Books We’ve Loved

What Sparks Poetry is a serialized feature in which we invite poets to explore experiences and ideas that spark new poems.

In Books We’ve Loved, we asked our editorial board members and select guest editors to reflect on a book that has been particularly meaningful to them in the last year, with the intention of creating a list of book recommendations for our valued readers.

Jody Gladding on René Char’s The Brittle Age and Returning Upland

“Quand le soleil commande, agir peu.” “When the sun commands, move the least.” Advice from René Char, poet and resistance fighter in World War II, who received his orders from the wildest elemental forces, and who knew when not to resist. Good advice for summer reading. I get very still. I linger a long time. These words, in French and in English, are given a full-page spread in The Brittle Age and Returning Upland, the bilingual 2009 Counterpath Press edition translated by expat American writer Gustaf Sobin. This is the book I open when I want to enter René Char country.

Here lies ample opportunity to experience a terrain in which “the fig tree/ Asked for the shrub of a new faith,” and “The flowering hawthorn was my first alphabet.” It’s a mysterious country, and not always comfortable: “Comfort is crime, the fountain told me from its rock.” Or safe: “Without the support of the shore, don’t confide in the sea but in the wind,” though “The long winds of winter will hang you.” Safety and comfort come at a price, especially for poets, Char knows, offering this assurance: “However long its tether, poetry wounds itself in our hands as we are wounded, in turn, by its escapings.”

There are other more comprehensive volumes of Char’s work in translation (like Furor and Mystery & Other Writings, edited and translated by Nancy Kline and Mary Ann Caws, who also wrote the foreword for this one). But this one offers a wonderful bookness. There’s an integrity to the object, the physical form with the page as its basic unit, the short poems set in that space, nothing to distract me as I turn the page, or don’t. It fits in the hand, rests on a shelf, travels in a pack. It features photographer Esther (daughter of Gustaf) Sobin’s cover image of La Sorge, the river that runs through Char’s native Isle-sur-la-Sorge. Gustaf Sobin graciously includes a glossary of the place names that pervade the poems, and the translations benefit immeasurably from his decades of living in Char country, as a poet, learning “his trade,” as he writes in the preface, from those “sonorous landscapes of the revelatory.”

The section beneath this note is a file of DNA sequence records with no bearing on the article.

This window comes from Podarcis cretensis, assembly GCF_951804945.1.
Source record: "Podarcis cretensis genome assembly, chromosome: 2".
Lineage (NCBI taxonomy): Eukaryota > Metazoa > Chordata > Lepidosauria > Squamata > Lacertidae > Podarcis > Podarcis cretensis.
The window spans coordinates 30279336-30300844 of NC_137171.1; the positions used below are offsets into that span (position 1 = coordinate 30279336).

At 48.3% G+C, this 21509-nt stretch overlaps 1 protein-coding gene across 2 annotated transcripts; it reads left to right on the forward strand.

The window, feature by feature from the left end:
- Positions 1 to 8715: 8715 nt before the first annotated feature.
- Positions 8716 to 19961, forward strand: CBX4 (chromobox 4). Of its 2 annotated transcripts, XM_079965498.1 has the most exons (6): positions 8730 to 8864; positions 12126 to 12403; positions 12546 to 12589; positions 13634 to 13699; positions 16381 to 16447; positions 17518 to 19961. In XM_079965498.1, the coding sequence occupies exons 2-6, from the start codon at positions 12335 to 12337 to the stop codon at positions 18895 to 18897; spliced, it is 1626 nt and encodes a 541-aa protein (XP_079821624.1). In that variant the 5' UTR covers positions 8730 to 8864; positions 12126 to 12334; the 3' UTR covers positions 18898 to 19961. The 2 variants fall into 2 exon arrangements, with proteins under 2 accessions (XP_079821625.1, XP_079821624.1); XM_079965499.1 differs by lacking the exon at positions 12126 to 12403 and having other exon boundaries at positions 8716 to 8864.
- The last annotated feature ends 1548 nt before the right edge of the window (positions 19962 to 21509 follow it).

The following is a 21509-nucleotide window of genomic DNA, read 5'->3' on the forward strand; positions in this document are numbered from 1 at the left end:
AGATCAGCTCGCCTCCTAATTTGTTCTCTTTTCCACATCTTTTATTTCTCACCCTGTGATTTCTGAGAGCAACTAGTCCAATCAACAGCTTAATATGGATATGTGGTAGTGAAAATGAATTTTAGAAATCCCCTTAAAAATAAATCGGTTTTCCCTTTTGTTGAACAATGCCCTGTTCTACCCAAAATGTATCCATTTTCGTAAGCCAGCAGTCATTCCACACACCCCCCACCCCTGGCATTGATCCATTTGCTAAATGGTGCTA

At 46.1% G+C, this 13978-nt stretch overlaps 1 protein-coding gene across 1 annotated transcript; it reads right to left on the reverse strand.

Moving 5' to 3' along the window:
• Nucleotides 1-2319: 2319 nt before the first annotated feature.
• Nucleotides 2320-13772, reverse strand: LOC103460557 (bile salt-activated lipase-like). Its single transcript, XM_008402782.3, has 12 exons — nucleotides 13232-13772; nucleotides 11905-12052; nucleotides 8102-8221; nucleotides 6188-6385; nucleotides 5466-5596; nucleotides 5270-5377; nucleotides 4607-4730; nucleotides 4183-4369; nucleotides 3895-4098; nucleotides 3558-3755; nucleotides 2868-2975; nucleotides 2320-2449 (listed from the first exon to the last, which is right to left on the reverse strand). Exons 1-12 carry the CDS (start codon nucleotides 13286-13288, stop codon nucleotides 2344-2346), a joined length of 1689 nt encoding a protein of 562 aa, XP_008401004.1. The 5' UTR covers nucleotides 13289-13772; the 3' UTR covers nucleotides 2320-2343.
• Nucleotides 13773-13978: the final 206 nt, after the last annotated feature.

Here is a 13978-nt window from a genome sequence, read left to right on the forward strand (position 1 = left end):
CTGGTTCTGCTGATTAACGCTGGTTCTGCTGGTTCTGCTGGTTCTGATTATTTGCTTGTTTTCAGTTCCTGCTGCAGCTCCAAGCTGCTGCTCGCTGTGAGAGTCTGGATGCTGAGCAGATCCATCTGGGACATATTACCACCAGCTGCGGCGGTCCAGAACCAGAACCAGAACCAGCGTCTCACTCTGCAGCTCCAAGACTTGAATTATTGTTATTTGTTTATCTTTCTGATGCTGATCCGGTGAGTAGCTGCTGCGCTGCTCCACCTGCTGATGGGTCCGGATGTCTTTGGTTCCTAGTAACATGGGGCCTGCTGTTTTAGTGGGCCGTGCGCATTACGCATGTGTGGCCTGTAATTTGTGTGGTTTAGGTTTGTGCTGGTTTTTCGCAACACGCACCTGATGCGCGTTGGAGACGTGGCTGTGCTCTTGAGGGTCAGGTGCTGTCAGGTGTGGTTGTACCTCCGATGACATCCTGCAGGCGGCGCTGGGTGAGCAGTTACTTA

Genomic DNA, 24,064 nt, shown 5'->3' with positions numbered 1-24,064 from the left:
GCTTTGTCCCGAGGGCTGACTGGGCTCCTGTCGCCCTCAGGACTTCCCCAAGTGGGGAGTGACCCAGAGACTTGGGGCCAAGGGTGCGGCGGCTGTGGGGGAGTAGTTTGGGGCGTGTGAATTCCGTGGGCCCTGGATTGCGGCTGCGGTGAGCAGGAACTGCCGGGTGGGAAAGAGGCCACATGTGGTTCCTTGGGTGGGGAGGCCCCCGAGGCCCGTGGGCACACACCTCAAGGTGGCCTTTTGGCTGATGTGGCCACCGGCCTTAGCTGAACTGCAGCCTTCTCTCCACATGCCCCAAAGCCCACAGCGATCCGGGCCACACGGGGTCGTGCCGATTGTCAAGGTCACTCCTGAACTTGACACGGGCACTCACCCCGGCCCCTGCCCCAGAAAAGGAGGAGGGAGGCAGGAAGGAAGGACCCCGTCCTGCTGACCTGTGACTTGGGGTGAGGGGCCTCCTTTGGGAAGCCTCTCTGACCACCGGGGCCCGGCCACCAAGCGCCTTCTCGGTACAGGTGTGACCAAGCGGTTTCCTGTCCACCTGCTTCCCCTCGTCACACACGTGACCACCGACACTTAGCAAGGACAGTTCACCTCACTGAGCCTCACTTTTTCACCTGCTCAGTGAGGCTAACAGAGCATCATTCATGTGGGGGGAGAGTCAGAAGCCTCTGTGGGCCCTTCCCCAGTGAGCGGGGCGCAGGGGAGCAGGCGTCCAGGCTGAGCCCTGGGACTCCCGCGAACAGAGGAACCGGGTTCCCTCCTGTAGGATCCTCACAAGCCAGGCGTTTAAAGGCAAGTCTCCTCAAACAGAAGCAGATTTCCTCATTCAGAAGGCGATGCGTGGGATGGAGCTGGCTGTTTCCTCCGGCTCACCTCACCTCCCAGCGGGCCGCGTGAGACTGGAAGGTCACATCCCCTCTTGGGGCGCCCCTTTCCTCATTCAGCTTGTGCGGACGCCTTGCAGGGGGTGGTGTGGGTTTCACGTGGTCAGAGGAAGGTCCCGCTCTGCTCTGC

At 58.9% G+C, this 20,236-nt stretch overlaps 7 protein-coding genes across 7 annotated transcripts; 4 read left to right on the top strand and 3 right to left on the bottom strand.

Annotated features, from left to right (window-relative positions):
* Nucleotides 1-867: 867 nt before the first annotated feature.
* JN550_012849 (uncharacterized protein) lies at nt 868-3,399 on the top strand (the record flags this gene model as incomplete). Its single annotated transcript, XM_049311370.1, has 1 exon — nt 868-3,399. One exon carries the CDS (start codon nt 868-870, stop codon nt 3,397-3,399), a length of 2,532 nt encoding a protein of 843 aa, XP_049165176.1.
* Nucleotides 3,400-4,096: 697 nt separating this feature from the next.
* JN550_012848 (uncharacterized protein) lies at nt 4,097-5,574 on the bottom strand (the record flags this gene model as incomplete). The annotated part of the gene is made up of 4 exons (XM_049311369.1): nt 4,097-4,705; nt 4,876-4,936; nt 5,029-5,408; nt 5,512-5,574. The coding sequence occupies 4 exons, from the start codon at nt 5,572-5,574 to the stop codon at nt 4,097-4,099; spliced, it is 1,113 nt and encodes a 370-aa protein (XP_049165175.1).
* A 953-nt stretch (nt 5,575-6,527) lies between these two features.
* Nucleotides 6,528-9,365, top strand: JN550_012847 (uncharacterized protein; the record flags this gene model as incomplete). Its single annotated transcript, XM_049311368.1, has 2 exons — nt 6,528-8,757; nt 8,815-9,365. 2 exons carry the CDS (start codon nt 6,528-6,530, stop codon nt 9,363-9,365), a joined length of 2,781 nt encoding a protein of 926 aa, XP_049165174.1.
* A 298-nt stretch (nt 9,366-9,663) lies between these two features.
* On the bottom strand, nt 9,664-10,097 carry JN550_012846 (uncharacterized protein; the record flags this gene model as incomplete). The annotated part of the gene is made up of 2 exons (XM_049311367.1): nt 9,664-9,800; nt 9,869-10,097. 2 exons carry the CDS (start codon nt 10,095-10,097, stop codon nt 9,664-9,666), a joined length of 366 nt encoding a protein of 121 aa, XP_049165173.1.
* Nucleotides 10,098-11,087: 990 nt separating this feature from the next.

The oracular “Sentry of the Speechless” appears in Returning Upland, the second half of this collection, in which the poems are longer and less aphoristic than in The Brittle Age, but equally elemental, equally blinding in their lucidity. What ignominy looks like a glass of water? Who are these beings sustained on moss? How have I come to such segmented depths? The sentry guards this place still. I can’t resolve its mysteries. That’s why I keep returning there.

Writing Prompt

With Char’s poems as inspiration, write an aphorism that fills the entire space of a space, even as it is only one or two lines long.

Jody Gladding

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Jody Gladding

Jody Gladding is a poet and translator whose most recent poetry collection, I entered without words, was published in the Princeton Series of Contemporary Poets in fall 2022. She is also the author of the spiders  my arms (Ashata Press, 2018) and Translations from Bark Beetle (Milkweed Editions, 2014). Her many translations include the forthcoming Second Star by Phillipe Delerm (Archipelago Books, 2023) and Lichens: Toward a Minimal Resistance by Vincent Zonca (Polity Press, 2023). She has received a French-American Foundation Translation Prize, Whiting Award, and Yale Younger Poets Prize. She lives in East Calais, Vermont where her work explores the places that language and landscape converge.